bono wrote:
I see flaws in the statement
1. If we assume that tagged or untagged rabbit is equally likely to be caught the number of rabbits on island HAS to be 14 as during 2 days we have already tagged 7 rabbits. So, there are no smallest or greatest numbers - only 14 rabbits.
2. What kind of probability are we looking for? What catch is meant?
When I toss a coin the outcomes are assumed to be equally likely. Because
p(H) = p(T) = 1/2 [ or assumed to be very close to 1/2]. If we do an empirical test of 100 tosses and found 48H and 52T, we still would consider the coin fair.
If the outcomes were 80H and 20T then the coin would be considered skewed and the outcomes of tossing the skewed coin are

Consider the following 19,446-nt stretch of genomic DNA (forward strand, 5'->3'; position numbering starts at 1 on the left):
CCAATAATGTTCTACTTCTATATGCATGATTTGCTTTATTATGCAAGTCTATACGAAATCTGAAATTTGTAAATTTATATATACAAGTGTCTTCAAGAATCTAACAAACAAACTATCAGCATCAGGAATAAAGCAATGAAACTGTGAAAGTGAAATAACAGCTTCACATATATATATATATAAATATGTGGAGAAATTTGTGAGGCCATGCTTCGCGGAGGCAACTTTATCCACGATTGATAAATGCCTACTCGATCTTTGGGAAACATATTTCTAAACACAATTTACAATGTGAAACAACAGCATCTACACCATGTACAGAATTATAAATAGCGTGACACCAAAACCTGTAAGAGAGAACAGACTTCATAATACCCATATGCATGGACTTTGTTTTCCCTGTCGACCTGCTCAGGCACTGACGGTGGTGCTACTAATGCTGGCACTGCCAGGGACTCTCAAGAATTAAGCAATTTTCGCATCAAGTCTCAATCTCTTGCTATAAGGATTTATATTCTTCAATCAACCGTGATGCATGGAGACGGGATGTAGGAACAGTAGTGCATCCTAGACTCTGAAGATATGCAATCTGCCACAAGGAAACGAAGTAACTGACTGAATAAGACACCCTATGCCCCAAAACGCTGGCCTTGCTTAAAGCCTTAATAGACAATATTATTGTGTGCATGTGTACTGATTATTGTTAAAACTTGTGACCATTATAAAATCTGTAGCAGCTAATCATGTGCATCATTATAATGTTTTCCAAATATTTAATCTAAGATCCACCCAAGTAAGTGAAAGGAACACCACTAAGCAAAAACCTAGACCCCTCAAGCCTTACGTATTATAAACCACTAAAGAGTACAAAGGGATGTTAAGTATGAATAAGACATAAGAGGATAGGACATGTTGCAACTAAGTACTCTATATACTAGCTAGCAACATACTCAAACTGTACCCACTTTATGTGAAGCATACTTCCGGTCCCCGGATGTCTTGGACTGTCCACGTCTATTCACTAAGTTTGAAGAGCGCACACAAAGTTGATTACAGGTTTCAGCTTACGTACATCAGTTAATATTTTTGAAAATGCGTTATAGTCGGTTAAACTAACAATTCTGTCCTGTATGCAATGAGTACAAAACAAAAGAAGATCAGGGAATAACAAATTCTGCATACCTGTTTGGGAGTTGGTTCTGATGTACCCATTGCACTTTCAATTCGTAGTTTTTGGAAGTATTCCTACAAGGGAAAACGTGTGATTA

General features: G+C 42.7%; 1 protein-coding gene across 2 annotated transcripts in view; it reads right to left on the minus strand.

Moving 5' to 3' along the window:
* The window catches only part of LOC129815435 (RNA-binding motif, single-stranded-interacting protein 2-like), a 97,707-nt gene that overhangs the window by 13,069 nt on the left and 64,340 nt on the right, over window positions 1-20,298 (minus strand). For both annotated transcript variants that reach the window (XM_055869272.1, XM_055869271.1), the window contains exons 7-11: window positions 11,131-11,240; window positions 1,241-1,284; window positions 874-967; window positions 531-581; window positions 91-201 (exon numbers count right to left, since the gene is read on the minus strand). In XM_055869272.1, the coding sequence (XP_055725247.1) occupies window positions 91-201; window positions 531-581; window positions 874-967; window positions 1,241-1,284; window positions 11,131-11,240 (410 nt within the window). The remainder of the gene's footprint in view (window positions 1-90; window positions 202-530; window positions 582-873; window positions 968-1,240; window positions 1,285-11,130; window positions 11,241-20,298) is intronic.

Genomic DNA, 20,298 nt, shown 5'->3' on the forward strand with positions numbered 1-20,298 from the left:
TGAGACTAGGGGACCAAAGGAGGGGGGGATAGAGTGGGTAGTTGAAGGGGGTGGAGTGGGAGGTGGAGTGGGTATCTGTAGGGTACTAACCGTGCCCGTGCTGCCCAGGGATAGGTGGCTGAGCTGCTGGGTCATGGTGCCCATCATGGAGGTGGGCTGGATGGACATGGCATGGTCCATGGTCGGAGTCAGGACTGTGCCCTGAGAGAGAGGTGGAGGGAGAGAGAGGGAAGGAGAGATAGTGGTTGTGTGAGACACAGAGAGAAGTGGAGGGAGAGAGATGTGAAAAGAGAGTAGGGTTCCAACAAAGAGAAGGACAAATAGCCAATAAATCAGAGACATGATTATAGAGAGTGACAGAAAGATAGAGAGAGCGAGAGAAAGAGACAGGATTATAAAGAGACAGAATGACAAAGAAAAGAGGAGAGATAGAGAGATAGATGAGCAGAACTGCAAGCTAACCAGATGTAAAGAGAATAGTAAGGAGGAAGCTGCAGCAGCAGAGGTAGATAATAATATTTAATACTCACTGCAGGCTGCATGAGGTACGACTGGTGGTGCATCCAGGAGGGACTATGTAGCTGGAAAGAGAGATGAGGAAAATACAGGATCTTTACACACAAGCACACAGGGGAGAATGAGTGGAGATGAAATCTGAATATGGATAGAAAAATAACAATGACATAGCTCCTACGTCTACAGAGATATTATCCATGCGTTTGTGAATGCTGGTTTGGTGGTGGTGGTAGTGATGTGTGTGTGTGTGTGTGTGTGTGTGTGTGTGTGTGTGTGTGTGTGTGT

not equally likely. Probability of getting a head is no longer 1/2, it is approximately 4/5.
In the rabbit example, we know we have 7 tagged rabbits in the island. If we assume there are only 9 rabbits in the island then
p(untagged) = 2/9
p(tagged) = 7/9
and the result of any empirical test, of catching the rabbits, would be skewed toward the tagged rabbits. [not equally likely]
If we have 14 rabbits then p[U] = p[T] = 1/2.
If we assume we have only 13 rabbits, we know for a fact the probability of any catch is a little bit skewed toward tagged rabbits. We may consider the outcomes equally likely. But we know they are not.
If we have 15 rabbits then p[U] and p[T] are approximately equal to 1/2. We still may consider the catch as equally likely and we know the outcomes are skewed a little toward untagged.
Hence, 14 is the smallest number of rabbits there can be in the island, to be sure that a catch is equally likely.